With the idea in motion, Neilan started putting out feelers in search of artists willing to perform beneath the chandelier. “Even if we couldn’t offer a lot of money, there seemed to be a hunger among artists to just get on stage and play to an audience, so we never really had to spend a lot of time persuading anyone,” Neilan says of the first events. “Then, the subsequent five bookings came through word of mouth. On two occasions, it was people who attended previous sessions who ended up performing!”

Although Neilan had hosted concerts in the office space before starting the Chandelier Sessions, it wasn’t officially launched until September 2022. Over the course of the last year, the chandelier has hosted a plethora of acts from different backgrounds and musical genres. Crowds have been fortunate to see performers such as Irish electronic-producer Christian Cohle, blues-rap group Between Balconies, Ukrainian composer NFNR, pop sensation Mathill, and Berlin-based Croatian synth-pop artist M.Rider.

We’re talking small, intimate gigs with a super attentive audience and free entry.

“We had an all-female show a couple of months ago, with two female artists Lisa Akuah and Neukölln Song Slam-winning Käthe, that was pretty cool and one of our best-attended shows so far,” Neilan says when asked about his personal highlights. “We also had the Cavoli Hammond Quartet play. It was a really small audience, so we set the space up to look like a jazz lounge, with small round two-person tables and candlelight. That in combination with some insanely good musicianship gave me goosebumps. But the ultimate highlight was when my wife Olesia and I contacted one of our favourite singer-songwriters, Seamus Fogarty, who emailed us back within half an hour. He flew over from London especially to play a fantastic gig with his brother on accordion, all on Olesia’s birthday.”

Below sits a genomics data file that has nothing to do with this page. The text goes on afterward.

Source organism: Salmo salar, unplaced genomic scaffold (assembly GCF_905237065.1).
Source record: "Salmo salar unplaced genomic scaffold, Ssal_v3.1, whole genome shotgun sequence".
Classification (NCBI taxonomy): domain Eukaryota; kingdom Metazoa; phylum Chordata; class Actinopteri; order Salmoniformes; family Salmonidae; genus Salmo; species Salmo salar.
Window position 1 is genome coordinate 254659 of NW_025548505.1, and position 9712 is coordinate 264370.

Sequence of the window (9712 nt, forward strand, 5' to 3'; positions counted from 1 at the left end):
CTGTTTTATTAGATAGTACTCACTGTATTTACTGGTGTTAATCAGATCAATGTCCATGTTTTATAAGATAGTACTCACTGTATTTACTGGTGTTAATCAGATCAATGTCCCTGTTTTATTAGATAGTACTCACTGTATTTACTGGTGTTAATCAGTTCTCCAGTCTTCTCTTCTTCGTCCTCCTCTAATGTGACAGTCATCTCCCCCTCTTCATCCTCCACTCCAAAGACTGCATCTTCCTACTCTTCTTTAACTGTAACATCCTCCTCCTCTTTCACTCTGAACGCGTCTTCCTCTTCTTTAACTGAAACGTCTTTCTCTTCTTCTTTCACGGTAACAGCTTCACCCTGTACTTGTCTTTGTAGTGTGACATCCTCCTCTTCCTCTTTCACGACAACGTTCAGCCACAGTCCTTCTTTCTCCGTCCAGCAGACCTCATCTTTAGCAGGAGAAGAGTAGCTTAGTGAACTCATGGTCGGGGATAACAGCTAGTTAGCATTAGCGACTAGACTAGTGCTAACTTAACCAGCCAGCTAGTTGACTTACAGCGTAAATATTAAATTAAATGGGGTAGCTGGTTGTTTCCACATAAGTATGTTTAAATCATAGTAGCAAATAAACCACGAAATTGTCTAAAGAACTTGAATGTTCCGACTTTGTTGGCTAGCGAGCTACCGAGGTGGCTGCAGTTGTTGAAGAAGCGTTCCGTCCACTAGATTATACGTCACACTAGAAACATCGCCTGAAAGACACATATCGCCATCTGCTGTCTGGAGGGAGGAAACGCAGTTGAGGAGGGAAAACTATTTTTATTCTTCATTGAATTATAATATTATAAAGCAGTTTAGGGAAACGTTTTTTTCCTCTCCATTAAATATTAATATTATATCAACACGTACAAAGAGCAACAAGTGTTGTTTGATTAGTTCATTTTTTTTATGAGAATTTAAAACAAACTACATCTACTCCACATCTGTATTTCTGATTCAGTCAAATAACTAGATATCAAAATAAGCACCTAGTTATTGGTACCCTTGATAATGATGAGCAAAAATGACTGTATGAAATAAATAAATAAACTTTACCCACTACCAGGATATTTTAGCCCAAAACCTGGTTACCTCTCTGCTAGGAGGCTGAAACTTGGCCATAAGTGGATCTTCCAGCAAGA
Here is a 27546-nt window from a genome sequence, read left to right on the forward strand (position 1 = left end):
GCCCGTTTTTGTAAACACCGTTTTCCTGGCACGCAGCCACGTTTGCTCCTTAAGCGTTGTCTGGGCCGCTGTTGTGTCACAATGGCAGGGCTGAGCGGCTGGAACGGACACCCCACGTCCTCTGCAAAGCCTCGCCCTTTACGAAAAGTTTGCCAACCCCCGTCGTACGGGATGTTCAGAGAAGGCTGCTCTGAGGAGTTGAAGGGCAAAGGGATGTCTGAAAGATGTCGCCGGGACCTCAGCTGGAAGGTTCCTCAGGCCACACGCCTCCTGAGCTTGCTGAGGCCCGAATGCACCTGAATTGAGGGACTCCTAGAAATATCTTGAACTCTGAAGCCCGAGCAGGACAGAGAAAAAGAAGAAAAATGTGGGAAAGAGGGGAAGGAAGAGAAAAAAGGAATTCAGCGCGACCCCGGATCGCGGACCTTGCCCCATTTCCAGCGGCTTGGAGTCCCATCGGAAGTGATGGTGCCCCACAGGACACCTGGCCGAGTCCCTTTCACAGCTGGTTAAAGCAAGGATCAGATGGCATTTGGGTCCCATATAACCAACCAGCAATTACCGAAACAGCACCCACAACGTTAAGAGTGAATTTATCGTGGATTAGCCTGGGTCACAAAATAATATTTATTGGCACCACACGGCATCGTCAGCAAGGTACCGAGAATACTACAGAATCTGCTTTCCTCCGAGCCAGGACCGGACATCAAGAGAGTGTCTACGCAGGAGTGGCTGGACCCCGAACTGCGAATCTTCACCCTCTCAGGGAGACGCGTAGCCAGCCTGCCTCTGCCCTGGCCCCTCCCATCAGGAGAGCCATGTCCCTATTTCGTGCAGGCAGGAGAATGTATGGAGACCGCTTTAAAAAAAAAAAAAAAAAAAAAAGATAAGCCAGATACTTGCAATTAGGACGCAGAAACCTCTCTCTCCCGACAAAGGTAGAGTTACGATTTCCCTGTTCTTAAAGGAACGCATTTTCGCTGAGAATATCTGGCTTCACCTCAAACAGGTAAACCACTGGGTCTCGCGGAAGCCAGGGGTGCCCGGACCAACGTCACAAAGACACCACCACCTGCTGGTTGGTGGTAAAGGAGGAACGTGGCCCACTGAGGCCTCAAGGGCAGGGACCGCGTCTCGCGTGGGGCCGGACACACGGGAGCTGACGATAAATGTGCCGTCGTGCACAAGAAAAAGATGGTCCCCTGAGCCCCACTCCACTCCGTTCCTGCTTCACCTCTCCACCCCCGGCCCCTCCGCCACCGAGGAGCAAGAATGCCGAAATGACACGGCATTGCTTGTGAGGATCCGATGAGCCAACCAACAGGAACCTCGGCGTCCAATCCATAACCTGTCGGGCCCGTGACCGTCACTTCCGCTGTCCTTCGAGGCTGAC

Photo: Makar Artemev

With concerts lined up for the foreseeable future, Neilan is starting to work on making the project sustainable, not just as a business but also for the people contributing to its success. “We have a small team of tragically underpaid but super professional moderators, videographers, photographers, sound engineers, bar staff and promoters all familiar with and working towards the same thing now,” Neilan says. “I’m going to try to tap into another funding pot so we can get more money for the artists.”

Chandelier Sessions offers alleviation to the well-documented issue of rising concert ticket prices and music venues being forced to close down due to gentrification. Having more intimate options brings much-needed relief for both artists and music lovers, helping them maintain close relationships in a city that increasingly drives them apart. “When I came up with this, I certainly wasn’t thinking about making a statement on the cost of going to concerts or the cost of making music in Berlin, though I’m sure a lot of music-lovers and artists are having a tough time of it right now,” Neilan says.

As for the chandelier? “We actually inherited it from the previous occupant of the space, just hanging there beside where the artists perform,” Neilan says about the antique. “Taking it down would have cost a shedload in itself, so we decided to work with it instead. We’re delighted to have it, literally shining a light on all these incredibly talented artists.”

  • Chandelier Sessions will be welcoming Irish musician David Hedderman on Dec 2, tickets available on Eventbrite